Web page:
Locals say beavers are worth a dam

Proposed drowning of Glenview beavers sparks controversy


Heather Mall on Facebook, Glenview Beavers Fan Club

Two beavers currently reside in a pond at a residential area in Glenview. Coco, a female beaver, is pictured above.

Katerina Pestova likes to spend her free time taking walks around her neighborhood with her two dogs in tow. But recently she’s picked up a new hobby: beaver photography. She likes to bring her camera to the ponds at the Glen when the nocturnal rodents come out, and capture them swimming. 

Pestova began to notice the beavers in her neighborhood two years ago. Now, the beavers’ lives are being threatened, and she is fighting for their rights to continue being her neighbors.

Cagan Management and the Concord at the Glen Homeowner Association (HOA), released a notice on April 4 in regards to the new buck-toothed neighbors, with a plan to eliminate the nuisance animals. 

 “Trapping to remove the beavers from the grounds will begin on Monday, April 5th,” was the only mention of the company’s means of removing the rodents. At the moment, it seemed like an entirely reasonable plan, until it was made clear the traps would be put underwater, and would drown the beavers.

The majority of locals felt a sense of outrage towards the idea. After hearing the plan to drown the beavers, Pestova was deeply saddened: “It’s horrible, evil. It’s just not humane to do that.”

Pestova is a member of activist Facebook group “Glenview Beavers Fan Club,” where like-minded locals share their admiration for the beavers residing at the Glen. 

Rachel Siegel, an administrator of the Club and a Glenview resident, was first informed about the animal rights issue by a Facebook post from Jackie Barrett, a Northbrook resident. 

“I kind of knew I wasn’t going to have any choice but to get involved,” said Siegel.

Siegel, Barrett and another activist then went on to create the Club on April 8, which as of late April boasts over 1,100 members.

The Club is dedicated to awareness on the situation of the beavers at the Glen. The group regularly posts updates on the well-being of the Glenview beavers, general resources to educate members on beaver wildlife, and the occasional beaver-centric video showcasing rodent antics, like this video of a beaver taking a bath.

Above all, the group reiterates that it is possible to live in harmony with beavers and other wildlife.

 Siegel said, “The fact that humans think they have the right to kill something that’s in their way really grates on me.”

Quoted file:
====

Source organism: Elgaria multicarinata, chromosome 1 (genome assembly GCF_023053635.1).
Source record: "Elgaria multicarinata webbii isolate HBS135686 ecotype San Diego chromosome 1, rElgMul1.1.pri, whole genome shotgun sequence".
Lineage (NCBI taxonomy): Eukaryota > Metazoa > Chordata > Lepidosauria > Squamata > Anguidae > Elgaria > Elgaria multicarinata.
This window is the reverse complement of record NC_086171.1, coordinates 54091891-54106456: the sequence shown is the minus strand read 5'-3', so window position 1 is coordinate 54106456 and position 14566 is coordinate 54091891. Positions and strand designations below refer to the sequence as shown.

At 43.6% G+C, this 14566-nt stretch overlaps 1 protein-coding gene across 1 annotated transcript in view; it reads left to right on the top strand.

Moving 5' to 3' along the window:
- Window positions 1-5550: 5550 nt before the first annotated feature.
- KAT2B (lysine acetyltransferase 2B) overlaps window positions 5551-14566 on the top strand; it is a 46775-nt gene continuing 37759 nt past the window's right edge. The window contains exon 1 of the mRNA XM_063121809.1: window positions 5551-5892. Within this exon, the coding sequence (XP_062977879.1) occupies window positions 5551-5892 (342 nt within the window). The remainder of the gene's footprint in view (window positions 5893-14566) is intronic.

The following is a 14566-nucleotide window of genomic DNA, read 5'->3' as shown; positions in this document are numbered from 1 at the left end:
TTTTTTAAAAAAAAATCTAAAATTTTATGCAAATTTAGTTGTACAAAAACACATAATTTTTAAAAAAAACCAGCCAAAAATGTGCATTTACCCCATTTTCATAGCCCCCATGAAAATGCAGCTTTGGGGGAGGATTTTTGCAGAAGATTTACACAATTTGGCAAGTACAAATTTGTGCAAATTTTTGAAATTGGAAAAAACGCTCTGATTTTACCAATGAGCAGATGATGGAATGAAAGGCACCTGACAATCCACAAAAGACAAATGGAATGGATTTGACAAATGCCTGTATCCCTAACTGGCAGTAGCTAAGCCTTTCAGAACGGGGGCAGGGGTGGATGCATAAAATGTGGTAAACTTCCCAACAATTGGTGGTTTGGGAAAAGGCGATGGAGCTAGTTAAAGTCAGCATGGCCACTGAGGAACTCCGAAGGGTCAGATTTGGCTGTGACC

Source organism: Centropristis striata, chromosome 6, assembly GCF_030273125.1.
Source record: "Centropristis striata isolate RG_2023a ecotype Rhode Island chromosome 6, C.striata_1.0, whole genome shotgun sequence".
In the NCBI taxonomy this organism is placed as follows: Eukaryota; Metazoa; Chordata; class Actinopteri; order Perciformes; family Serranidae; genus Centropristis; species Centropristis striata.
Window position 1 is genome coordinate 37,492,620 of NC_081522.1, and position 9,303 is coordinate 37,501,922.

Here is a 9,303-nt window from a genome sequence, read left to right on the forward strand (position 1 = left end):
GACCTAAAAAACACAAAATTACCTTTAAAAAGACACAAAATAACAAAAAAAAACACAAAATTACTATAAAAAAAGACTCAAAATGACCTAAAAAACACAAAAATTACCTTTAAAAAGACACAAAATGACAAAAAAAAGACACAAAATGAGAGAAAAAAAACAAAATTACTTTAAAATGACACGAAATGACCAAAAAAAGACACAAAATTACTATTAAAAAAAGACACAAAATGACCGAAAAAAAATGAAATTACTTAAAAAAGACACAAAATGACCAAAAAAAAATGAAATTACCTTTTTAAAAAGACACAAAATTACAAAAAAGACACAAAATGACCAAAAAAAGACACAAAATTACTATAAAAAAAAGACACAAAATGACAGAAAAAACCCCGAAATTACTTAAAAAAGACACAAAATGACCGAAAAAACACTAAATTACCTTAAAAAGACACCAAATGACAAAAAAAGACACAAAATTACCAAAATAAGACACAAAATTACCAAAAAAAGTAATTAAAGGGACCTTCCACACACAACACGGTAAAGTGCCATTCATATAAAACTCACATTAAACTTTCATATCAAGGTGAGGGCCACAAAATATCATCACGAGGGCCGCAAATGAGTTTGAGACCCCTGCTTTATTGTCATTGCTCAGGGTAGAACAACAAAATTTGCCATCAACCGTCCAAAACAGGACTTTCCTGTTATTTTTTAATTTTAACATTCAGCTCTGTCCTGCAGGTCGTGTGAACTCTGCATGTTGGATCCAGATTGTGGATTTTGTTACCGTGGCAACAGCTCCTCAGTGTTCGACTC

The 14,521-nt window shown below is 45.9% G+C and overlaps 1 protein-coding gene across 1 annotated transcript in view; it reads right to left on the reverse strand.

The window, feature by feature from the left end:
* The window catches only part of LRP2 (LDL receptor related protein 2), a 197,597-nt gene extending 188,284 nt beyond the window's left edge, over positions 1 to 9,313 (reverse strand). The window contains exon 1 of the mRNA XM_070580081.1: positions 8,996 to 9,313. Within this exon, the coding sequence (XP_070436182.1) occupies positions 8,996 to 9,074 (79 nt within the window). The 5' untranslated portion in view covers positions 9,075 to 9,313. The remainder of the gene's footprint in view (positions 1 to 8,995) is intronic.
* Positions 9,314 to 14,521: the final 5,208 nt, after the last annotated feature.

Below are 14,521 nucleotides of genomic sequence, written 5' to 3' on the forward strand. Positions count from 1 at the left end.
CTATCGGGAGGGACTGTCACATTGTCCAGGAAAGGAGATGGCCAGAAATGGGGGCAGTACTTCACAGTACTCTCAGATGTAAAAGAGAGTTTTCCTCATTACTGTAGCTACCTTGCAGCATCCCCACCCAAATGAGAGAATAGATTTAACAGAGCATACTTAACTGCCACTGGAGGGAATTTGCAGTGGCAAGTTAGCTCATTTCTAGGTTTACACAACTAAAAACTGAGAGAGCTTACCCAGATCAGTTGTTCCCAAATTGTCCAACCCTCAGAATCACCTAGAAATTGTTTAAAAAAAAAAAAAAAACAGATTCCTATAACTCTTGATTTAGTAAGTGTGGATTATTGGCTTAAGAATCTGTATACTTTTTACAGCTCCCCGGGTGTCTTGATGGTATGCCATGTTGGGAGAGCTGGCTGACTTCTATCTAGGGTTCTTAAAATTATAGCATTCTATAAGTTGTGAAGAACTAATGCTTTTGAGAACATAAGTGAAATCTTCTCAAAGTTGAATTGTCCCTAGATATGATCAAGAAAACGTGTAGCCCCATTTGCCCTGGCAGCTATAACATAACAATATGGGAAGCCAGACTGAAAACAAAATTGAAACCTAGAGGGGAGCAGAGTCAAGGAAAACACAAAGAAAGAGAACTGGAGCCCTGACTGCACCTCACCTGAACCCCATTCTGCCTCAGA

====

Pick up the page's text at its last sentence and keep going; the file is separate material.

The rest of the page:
Pestova also supports the idea of letting the beavers reside in The Concord. “I come here, I see them swimming peacefully. So nice, so calm… what is [the beaver] doing? He destroyed a couple of trees—so what, just plant a tree,” said Pestova. 

Siegel, Barrett, and other activists have repeatedly made offers to the HOA in order to keep coexistence with the beavers. One solution was to utilize Barrett’s background in landscaping to purchase discounted trees for the beavers to eat, along with trees for ornamental use, at no cost to the HOA or the Concord at the Glen’s residents. The HOA has rejected the offers. 

Siegel said, “The Homeowner’s Association wants a permanent solution, to remove the beavers. The thing they don’t understand is that if they’ve created a habitat that is suitable for beavers, if they remove one pair, another pair is just going to move in.”

Despite the current conflict, Siegel says the Club is committed to conquering a long-term goal: spreading resources to wildlife activists in other communities, in the case future property owners intend to kill visiting beavers. To accomplish this, the Club has launched a website and an Instagram thus far. 

Amidst the backlash received from the local community, the HOA and Cagan Management sent out a statement on April 10, promising to reevaluate their decision. The reasoning behind the HOA’s original decision was that keeping the beavers would be too inconvenient, and relocating them would be dangerous for the rodents’ health. 

“Handling, caging, transportation and release creates a great deal of stress on the animal,” the message read. ‘Glenview Beavers Fan Club’ Facebook member Anita Mendell commented under a screenshot of the statement, “Just curious— do they think drowning causes less stress?”

Even though Cagan Management and the HOA have postponed their plans for installing traps, activists are still fighting for the beavers to stay at the Glen and not be relocated. 

Siegel herself finds the idea not out of the realm of possibility: “There’s no reason it can’t be done.”